With the recent issuance of Internal Revenue Service and U.S. Treasury Department guidance on capitalization, a drawn out conflict with the fund industry over the tax treatment of fund start-up costs appears to be drawing to a close. The Investment Company Institute has not issued an official comment on the issue, but it has indicated that the new rules do not go far enough in terms of the costs that can be expensed.
While the general interpretation is that the new guidance signifies a victory for the industry, it only addresses part of the issue. According to John Collins, an ICI spokesman, the ICI wants fund sponsors to be allowed to expense all costs associated with launching a fund, not merely the internal costs, as the new guidance provides. External costs would cover fees paid to consulting firms, outside lawyers and other experts and should also be covered, Collins said.
The ongoing issue has been to what extent fund sponsors can expense costs associated with creating a fund. Since the IRS has generally allowed firms to deduct their internal start-up costs, most fund firms already expense most of those costs. The practical implications of the new guidance are minimal, but codified rules should provide an iron-clad defense against legal action, industry observers said.
But the IRS has shown that it will take action if funds try to deduct both internal and external costs. In 1998, the IRS contested Fidelity Investment's accounting procedures after the firm deducted all of its fund start-up costs. FMR, Fidelity's parent, sued the IRS, but lost the decision. The firm has since appealed and the case is still pending.
New Rules ...
The new guidance, which was issued in mid-January in the form of an advanced notice of proposed rule making (ANPRM) is a concession on the part of the IRS and would allow fund sponsors to expense start-up costs, said Alan Munro, a tax specialist with Arthur Andersen. Those costs include the internal tax, corporate, legal and marketing costs associated with the creation of a fund, including a portion of employees' salaries who were involved in the fund's creation, Munro said.
The IRS and Treasury Department have requested public comment on the ANPRM by March 25. Following the consideration of those comments, the IRS will then release rule proposals, which will also be commented on before any official rules are implemented.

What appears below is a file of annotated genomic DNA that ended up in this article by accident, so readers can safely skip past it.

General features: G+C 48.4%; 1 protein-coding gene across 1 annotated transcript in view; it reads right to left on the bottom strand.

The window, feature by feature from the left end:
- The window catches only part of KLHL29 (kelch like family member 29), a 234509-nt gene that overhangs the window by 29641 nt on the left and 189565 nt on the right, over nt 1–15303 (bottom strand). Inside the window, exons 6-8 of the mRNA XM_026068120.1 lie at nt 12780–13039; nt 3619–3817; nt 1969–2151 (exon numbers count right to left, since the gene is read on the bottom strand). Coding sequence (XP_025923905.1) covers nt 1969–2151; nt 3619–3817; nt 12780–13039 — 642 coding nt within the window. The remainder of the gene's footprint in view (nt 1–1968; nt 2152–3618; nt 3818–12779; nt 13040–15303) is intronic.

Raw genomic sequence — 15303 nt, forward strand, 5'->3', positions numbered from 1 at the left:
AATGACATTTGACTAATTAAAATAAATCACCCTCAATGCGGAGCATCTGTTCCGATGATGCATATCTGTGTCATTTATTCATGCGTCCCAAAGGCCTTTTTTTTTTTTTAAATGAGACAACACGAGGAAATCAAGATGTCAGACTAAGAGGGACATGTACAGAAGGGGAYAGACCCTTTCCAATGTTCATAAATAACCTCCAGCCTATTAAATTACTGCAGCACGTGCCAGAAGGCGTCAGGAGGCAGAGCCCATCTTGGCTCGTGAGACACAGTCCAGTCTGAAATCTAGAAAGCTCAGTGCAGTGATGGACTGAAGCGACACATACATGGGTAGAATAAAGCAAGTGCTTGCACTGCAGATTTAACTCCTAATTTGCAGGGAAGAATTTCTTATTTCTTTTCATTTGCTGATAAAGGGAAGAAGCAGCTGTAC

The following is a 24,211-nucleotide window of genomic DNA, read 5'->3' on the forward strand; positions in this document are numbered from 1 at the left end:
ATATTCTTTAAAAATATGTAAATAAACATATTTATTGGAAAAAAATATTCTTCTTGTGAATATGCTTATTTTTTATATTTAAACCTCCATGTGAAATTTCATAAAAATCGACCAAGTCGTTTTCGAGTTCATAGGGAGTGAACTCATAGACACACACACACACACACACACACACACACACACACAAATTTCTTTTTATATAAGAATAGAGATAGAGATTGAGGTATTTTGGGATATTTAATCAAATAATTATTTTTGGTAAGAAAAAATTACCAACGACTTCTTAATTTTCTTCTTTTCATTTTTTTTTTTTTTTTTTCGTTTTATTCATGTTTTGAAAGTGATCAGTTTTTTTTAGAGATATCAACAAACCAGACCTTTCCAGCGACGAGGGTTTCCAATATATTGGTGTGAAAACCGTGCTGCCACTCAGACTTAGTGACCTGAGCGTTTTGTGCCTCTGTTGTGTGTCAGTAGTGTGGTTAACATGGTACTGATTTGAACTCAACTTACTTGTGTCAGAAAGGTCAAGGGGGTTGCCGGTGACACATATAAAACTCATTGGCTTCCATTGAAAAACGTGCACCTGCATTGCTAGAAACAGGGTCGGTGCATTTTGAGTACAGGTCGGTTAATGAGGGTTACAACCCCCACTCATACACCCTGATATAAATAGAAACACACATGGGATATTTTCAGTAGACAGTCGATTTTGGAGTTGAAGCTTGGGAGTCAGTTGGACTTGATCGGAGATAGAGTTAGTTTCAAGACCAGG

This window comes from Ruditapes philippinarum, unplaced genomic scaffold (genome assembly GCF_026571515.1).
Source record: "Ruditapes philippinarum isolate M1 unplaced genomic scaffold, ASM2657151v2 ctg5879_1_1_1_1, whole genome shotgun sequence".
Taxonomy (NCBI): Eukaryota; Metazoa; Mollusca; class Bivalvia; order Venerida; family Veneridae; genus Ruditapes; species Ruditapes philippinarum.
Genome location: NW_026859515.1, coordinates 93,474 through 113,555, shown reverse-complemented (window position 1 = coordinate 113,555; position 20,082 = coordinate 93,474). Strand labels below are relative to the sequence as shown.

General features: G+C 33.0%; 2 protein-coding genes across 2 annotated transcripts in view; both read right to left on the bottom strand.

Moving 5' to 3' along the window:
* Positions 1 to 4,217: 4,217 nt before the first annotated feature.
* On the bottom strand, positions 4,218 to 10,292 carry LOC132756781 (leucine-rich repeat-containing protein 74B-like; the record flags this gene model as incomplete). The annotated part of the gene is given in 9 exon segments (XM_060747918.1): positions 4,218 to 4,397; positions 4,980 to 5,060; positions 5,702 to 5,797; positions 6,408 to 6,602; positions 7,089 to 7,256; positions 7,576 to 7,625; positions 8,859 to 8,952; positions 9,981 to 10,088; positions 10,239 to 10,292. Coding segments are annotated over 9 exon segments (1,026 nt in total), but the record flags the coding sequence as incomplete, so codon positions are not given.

... not Sufficient
Those new rules do not jibe with the fund industry, however. "The IRS doesn't address those [costs] in [the ANPRM], and so I think there has been a divergence of views between the IRS and the fund industry," Collins said. "I would stay tuned. I don't know what the fund industry's response is going to be."
The ICI will send its comments before the March 25 deadline.
For years, the ICI has been pressuring the IRS to allow fund companies to deduct fund startup costs, but since the mid-'90s, the IRS has taken the position that they prefer those costs to be capitalized and amortized over a certain number of years. In 1999, the ICI suggested that the IRS change the amortization period from 15 years to five years, but the IRS never released formal guidance. Then last year, the ICI took back their compromise and asked that fund firms be allowed to expense start-up costs immediately. The industry was apparently shunned when the issue did not make the IRS and Treasury Department's 2001 priority business plan.
While mutual fund tax lawyers are interpreting the guidance to mean funds can expense internal costs, the IRS does not mention the issue specifically or mutual funds at all in the guidance. Andrew Keyso, a member of the IRS' office of chief counsel and the drafting attorney on the ANPRM said he had not heard of the mutual fund start-up cost interpretation.
"Our discussion focused on general principles with regard to capitalization," Keyso said. "We didn't really get into specific industry issues."
Still, there are numerous rules in the ANPRM under which mutual fund start-up costs could be categorized, allowing firms to deduct them, Munro said. Those costs can be substantial, but for most firms, the guidance will have little practical effect because they're already expensing a lot of the costs.
An Extra Layer of Protection
"In the past, most fund sponsors have been deducting these costs anyway," Munro said. "The thing is now, if the rules are implemented, they would be able to point to them as further defense for doing so."
Although many firms expense those costs, the ICI is very interested in seeing that the IRS address the issue to avoid conflicts in an area where there has been various interpretations, said Collins.
"There is not necessarily a huge practical effect that would affect firms and shareholders, but with clarity from the IRS, the issue could certainly be firmed up," Collins said.